“Number one, that was my number, my responsibility. Any breaking balls I had a duty to claim and no one else. I’d scream from the top of my lungs and come claim it, taking out my own full back if I deemed it necessary. Fourteen men straight ahead of me at every kick out and when I think back to that day or an amalgamation of days I can’t be sure, it actually does seem black and white.” 

The old man moved to his pint and Podge followed suit.

“There was a game when I played outfield, I can’t be sure of the position but it must have been somewhere in the forward line. It rained heavy that day, the cackling and roar from the side line reverberated across the puddled pitch. I can only say the water amplified the sound somehow. It was deep into the second half and a ball broke to me from a kick out, and I could feel the greasy leather slap against my palms and fingers. The sting was awakening; my hair was a saturated mop good enough to scrub the floor. I turned goal bound, played a quick one two off the “Trad” Murphy as we used to call him on account of all his singing and then I let my boot fly with a leather on leather belt. The ball blasted through every rain drop smashing them and rose into the bleak black and grey sky. I can still see it rise.”

Con turned back to eyeball Podge again, locking on to his glance like a wise old kestrel.

“And I’ll tell ye no lie, when that ball cruised straight between the upright the rain stopped in an instant, the clouds split open with Gods almighty torchlight and beams of light rained down instead of water and a rainbow appeared directly overhead and arched across the pitch. Silence held everyone’s breath and all you could hear was the squawk of a distant bird of prey hunting from its high plateau.”

Podge sat speechless with his mouth agape staring into Cons face, into his words.

“You’re pulling my leg?”

“Indeed I’m not!” said Con with great sincerity.

“Never did I win a county medal and here I sit, the last one from that team and still sucking in the air today.”

Cons words resonated with Podge, a sadness and a proudness meshed into one.

“Now let us finish off these whiskey chasers and get you home to your leaba. I’ve a quick stop in the gents before we go.”

Con walked off to the toilets, Podge stood up and stared straight into the dying embers of the hearth, the occasional licking flames reflected upon his eyes. The fascinating short tale meandering through his mind, with a warm swill of the drink, fact or fiction he disregarded due to his grandfather’s veracity.

The orange glow from the fire brightened, turning yellow again and round. He peered peripherally towards the sun; it brought him back now, brought his consciousness back on-board.

“This is your captain speaking. We are currently twenty minutes out from Shannon Airport and as you can see to your right hand side the rain shower has dispersed and a rainbow has formed just below us. Quiet beautiful and it looks like there might be more than one.” The crackled voice from above his head said.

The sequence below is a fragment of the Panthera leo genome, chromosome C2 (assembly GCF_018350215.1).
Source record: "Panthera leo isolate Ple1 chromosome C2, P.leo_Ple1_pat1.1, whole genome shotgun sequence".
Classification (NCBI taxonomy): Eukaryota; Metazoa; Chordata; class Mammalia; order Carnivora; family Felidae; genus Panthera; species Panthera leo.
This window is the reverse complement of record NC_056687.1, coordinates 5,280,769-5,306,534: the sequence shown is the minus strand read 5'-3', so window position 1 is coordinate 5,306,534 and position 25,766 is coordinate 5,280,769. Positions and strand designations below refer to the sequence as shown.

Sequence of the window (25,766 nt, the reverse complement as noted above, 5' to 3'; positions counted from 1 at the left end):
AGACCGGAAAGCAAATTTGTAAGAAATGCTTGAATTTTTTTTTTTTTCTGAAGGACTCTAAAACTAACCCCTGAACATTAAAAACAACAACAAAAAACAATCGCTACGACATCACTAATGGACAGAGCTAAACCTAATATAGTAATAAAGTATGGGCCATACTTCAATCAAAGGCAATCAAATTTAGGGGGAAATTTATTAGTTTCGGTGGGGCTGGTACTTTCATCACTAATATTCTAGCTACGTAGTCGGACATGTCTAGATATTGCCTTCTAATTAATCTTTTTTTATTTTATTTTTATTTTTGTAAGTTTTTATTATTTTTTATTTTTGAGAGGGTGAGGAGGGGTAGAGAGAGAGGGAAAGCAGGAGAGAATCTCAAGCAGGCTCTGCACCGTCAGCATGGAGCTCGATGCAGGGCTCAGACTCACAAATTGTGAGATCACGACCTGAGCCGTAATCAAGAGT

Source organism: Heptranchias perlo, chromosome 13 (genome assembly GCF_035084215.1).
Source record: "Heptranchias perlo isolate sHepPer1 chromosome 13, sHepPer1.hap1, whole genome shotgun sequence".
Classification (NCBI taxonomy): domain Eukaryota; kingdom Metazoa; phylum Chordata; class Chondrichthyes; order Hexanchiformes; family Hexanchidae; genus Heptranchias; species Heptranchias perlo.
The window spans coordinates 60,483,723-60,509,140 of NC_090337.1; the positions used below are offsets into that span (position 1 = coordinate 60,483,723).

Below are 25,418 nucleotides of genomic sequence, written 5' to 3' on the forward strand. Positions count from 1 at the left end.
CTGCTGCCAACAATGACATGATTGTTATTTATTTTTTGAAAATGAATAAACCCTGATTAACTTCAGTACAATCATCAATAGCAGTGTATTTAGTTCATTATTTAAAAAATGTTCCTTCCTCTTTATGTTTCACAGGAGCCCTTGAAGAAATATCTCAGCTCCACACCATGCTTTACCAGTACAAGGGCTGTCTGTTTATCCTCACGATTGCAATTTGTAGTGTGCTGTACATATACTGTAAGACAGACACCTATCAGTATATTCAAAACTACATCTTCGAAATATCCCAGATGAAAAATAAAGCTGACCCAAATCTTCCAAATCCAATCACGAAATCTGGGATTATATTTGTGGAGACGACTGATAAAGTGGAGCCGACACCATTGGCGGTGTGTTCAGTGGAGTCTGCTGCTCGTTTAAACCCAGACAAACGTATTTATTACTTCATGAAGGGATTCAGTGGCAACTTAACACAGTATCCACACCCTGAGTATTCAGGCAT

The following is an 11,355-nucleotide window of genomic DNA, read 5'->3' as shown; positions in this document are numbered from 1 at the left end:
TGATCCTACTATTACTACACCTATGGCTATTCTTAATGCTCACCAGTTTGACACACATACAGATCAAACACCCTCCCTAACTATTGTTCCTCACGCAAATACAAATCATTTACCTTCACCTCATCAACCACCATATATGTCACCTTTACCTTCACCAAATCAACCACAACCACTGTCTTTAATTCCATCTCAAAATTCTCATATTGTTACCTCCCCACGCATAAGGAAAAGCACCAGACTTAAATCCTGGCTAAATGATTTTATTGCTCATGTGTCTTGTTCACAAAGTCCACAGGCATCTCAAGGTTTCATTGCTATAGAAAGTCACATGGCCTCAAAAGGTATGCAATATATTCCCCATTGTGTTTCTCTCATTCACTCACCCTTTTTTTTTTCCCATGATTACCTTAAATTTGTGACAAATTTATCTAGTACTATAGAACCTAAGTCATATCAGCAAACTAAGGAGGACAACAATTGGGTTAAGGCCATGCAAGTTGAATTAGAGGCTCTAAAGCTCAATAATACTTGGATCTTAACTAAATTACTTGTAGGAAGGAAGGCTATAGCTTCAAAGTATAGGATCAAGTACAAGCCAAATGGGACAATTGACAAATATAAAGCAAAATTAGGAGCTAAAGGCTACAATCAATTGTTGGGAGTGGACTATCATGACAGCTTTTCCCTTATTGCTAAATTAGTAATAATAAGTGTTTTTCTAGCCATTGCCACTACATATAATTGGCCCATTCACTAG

Passengers from around him leaned over there fellow fliers to catch a glimpse, their American twang rhymed in soft echoes. It was five years since he had been home, the coincidence of the view from his port-hole window struck a chord inside him.

Above the rainbow he glimpsed a bird soaring high in the new blue sky and thought of the bird of prey. A squawk reverberated somewhere in the din of the cabin.

All his relations would be there from far and away, gathered together for the first time in “ages” as Con would say.

When Podge arrived at the house and was welcomed with open arms with a deep embraces from aunts and uncles, nephews and nieces, brothers and sisters, mother and father and grandmother.

Con lay motionless and peaceful in the casket. His thick silver grey hair combed to perfection to one side, a black suit that was out of character. His closed kestrel eyes still holding some power, his old hands clasped a silver rosary beads in cupped palms and fingers and in there Podge placed a gold medal with USGAA carved on its shiny surface. “United States Gaelic Athletic Association.”  Pushing it down hard into the old mans callused closed hands so no-one would see it.

“Now Con, ye have your county medal.” Podge said quietly as bent forward to kiss the old man on the forehead.

 

Later that night, surrounded in song and laughter and back in The Gather Inn where he supped his last drink with his late grandfather, every relation in the land and those who returned from overseas gathered around in the celebration of Cons life. Podge stood again by the fire and gazed into its fiery cave when an old hand fell upon his shoulder once more. He turned to see his father Cormac examine him with a smile and slight watery tears washing in his eyes.

“If it’s not a wedding, it’s a funeral.” His father said referring to the crowd.

“And either way he’d want us to celebrate it considering how far ye’ve all travelled and gathered here. Now come over here to the rest of us and I’ll tell ye a tale or two.”

 

Views: 244

Tags: Literature

Comment by Gerard Cappa on July 19, 2013 at 4:28am

A very touching story, Edmund. Anymore where that came from?

Comment by Edmund Roycroft on July 19, 2013 at 9:47am
I hope so Gerard, I started work on it in January and it had been developing in my head for some time. I'm glad you enjoyed it!
Comment by James McNamara on July 20, 2013 at 9:00pm

Awesome story Edmund.  You've definitely inherited the art from your father and grandfather.  Of course I do know this was tons of hard work and most of this you've had to earn.  God Bless.

Comment by Rose Maurer on July 21, 2013 at 9:57am

A wonderful tale, Edmund, honed to provide a story of 'the auld country' which held me transfixed until the last word was read. More please?

Comment by Edmund Roycroft on July 21, 2013 at 9:52pm

Thank you Rose, I'm glad you enjoyed it! I hope to work on another short soon!

Comment by Edmund Roycroft on July 21, 2013 at 9:53pm

Thanks James, this was my 3rd or fourth attempt at a short and I'm glad it paid off.